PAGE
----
We might release the tension in the muscles and use techniques to improve range of motion in parts of your body that are being affected by the increased tension in these muscles.
We will often prescribe you specific stretches or techniques designed to release tension in the problematic muscles. Foam rollers and massage balls can be very helpful with this
Help you understand and improve your technique or posture with a particular exercise or activity that you are doing
Sometimes no matter what the patient does they will never get rid of it. So long as they have had it investigated and ensure that there is no damage being caused to their joints by the activity that they are doing then they continue to move and ‘clunk’ ‘snap’ and ‘click’ their way through a yoga class. Have you got a snapping hip? Or know someone who does? If you need to be moving better then come see us and we’ll get you moving again! Call one of our clinics for an appointment
WHY STRETCH? Without regular stretching muscles tend to lose flexibility, so when they are called upon to perform a certain movement it can result to damage to the muscular tissue. Certain sports, work related activities ort even activities that you may do around the house involve movements where muscles are not taken to their full range of stretch, this can lead to muscle tightness and shortening. Proper stretching even for short periods, daily can help to
Improve efficiency of the muscles
Increase extensibility of muscles
Improve co-ordination between muscle groups
Relax the muscle and help reduce pain
Decrease muscle tightening after activity
RULES FOR STRETCHING Keep the following rules in mind before attempting any stretching exercises Warm up prior to stretching – a small amount of physical activity or better still a hot bath or shower prior to stretching helps to loosen the muscles and make the stretching more effective and comfortable Stretch gently and slowly – stretch only so far that you do not feel pain. You should feel slight discomfort but no pain Hold your stretch for about 30 seconds – the tension should subside as the stretch is held. Breath slowly and deeply and concentrate on relaxing the area being stretched Avoid ballistic or bouncy stretching – try to keep movements smooth and return to you starting position slowly GETTING AND MAINTAINING A GOOD STRETCHING ROUTINE Make sure that you’re doing the stretches correctly to prevent causing an injury. Get direction from your osteopath or a trainer Your Osteopath or trainer can help you work out a routine – maybe you need to stretch daily or if your neck is sore from working at a computer you might benefit from stretching regularly throughout the day. Make sure that the set of stretches you are doing best suit your specific needs/problem Do each stretch a few times and as you become more flexible to can increase the amount of times and duration of stretch Practice regularly until you build your stretches up to being held for 30 seconds. Stretching in front of a mirror can sometimes be helpful to view your technique. Stretch both sides (where applicable) to keep things even. If the stretch is causing you pain rather than a tension stretch sensation, STOP and seek advice on modifying the stretch. Don’t force yourself into a difficult stretch and remember to keep your movements smooth and avoid jerky movements or ‘bouncing’ the stretch. Keep a regular breathing rhythm while stretching and never hold your breath while trying to perform a stretch.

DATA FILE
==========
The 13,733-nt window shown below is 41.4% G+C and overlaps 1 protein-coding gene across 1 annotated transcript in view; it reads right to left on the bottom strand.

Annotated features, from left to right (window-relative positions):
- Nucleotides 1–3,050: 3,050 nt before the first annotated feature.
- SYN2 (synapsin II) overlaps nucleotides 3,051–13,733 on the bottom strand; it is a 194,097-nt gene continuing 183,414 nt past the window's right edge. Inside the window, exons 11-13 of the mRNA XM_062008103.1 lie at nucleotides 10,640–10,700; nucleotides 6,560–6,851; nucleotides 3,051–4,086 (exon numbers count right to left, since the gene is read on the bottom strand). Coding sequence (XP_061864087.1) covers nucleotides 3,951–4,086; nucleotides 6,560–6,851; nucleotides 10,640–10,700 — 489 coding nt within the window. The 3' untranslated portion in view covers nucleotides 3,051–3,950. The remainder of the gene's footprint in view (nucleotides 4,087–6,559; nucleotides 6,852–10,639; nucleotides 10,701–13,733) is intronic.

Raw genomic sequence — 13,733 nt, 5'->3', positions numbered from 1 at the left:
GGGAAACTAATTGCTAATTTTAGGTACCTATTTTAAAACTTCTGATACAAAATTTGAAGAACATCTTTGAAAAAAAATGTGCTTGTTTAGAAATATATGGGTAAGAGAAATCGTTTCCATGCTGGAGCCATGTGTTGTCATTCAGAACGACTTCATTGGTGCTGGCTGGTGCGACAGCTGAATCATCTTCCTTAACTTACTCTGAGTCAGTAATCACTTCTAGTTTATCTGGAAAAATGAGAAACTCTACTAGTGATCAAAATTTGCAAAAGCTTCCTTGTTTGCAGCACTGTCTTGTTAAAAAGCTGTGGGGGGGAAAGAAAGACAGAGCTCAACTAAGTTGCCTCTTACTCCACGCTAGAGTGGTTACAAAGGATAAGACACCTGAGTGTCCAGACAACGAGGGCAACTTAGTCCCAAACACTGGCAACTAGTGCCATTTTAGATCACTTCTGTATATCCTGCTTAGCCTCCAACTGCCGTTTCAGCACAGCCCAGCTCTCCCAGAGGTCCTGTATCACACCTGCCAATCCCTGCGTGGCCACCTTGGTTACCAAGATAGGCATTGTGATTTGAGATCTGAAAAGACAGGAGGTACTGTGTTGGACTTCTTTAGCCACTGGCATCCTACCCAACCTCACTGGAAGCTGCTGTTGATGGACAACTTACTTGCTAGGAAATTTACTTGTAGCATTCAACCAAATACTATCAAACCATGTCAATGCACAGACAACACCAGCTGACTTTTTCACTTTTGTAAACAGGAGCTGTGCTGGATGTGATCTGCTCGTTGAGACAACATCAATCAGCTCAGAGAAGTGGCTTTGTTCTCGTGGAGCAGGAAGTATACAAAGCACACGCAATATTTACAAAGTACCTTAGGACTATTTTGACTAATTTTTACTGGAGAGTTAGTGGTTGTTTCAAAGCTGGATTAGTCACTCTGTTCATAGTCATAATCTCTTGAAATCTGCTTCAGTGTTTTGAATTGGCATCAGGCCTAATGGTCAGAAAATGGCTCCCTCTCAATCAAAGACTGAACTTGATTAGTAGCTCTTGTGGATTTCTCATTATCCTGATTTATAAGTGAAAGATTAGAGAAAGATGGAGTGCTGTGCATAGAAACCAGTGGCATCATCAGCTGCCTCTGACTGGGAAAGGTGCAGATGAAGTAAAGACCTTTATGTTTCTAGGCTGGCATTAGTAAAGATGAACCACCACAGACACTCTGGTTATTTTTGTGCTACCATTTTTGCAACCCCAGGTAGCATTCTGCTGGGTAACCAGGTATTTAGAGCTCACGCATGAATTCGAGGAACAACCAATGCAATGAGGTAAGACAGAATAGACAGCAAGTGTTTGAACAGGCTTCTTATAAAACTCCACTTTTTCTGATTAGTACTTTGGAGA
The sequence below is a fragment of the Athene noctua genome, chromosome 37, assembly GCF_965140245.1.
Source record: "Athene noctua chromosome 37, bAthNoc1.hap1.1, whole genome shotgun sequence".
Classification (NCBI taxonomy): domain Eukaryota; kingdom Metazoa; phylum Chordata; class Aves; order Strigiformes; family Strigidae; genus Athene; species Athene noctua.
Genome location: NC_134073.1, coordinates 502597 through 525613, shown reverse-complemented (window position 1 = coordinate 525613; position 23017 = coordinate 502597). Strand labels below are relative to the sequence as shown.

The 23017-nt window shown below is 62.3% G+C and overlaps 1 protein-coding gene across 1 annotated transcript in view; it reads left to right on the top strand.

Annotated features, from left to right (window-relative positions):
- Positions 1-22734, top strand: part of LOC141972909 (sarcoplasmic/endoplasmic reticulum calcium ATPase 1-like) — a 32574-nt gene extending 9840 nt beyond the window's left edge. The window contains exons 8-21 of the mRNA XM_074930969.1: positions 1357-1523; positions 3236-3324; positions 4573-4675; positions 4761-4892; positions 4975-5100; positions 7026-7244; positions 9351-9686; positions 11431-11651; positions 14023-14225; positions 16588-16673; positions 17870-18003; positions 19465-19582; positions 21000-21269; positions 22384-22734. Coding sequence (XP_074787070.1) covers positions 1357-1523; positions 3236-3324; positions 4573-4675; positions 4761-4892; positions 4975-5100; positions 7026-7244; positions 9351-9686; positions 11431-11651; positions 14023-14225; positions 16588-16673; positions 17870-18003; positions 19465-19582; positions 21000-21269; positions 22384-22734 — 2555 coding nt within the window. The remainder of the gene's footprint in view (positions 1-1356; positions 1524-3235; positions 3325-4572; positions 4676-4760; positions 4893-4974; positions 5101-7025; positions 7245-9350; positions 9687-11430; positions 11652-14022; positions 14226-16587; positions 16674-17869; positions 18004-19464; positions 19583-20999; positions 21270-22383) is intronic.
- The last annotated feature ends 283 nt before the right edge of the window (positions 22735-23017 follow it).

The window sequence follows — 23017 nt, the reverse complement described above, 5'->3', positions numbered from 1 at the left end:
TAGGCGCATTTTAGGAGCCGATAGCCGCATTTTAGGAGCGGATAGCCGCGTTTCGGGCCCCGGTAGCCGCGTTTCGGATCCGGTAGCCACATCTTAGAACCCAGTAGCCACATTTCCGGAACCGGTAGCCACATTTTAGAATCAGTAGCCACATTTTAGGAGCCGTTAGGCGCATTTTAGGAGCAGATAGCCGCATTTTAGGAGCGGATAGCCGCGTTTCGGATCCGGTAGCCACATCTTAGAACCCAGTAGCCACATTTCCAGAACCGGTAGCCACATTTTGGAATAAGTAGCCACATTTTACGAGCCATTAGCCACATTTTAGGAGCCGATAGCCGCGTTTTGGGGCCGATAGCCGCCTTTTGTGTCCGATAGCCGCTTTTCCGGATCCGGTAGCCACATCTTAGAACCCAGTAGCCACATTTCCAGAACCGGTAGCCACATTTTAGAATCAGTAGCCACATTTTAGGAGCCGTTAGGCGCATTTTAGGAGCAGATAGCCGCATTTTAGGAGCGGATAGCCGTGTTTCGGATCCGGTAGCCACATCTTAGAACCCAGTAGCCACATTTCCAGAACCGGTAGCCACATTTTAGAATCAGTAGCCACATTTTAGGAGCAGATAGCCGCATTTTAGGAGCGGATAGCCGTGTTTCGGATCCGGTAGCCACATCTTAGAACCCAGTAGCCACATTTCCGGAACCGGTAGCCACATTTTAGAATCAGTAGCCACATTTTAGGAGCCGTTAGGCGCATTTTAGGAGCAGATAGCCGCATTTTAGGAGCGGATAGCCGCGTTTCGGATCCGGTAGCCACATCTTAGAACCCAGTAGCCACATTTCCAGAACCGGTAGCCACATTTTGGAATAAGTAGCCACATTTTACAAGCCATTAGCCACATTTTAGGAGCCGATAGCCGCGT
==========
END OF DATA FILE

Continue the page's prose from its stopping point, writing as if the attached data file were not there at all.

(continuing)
Ashleigh completed her osteopathic training in 2013 at Southern Cross University in Lismore, graduating with a Bachelor of Clinical Science and a Masters of Osteopathic Medicine.
She is a committed and compassionate Osteopath who has interests in treating a wide array of complaints; from sport-related injuries, to acute and chronic conditions, to office workers.!
She was drawn to osteopathy from her interest in the relationship between the structure and function of the body. Ashleigh appreciates the challenges and diversity that patients and their injuries present.
She enjoys using a wide range of techniques, tailoring treatment to accommodate the individual patients’ needs. Ashleigh will be working with us from early 2014 at the Alex Hills and Brisbane Elizabeth street clinics on the following days
MONDAY: MOVE Osteopathy at Alex Hills
TUESDAY: MOVE Osteopathy at Elizabeth Street – Brisbane City
WEDNESDAY: MOVE Osteopathy at Alex Hills
THURSDAY: MOVE Osteopathy at Elizabeth Street – Brisbane City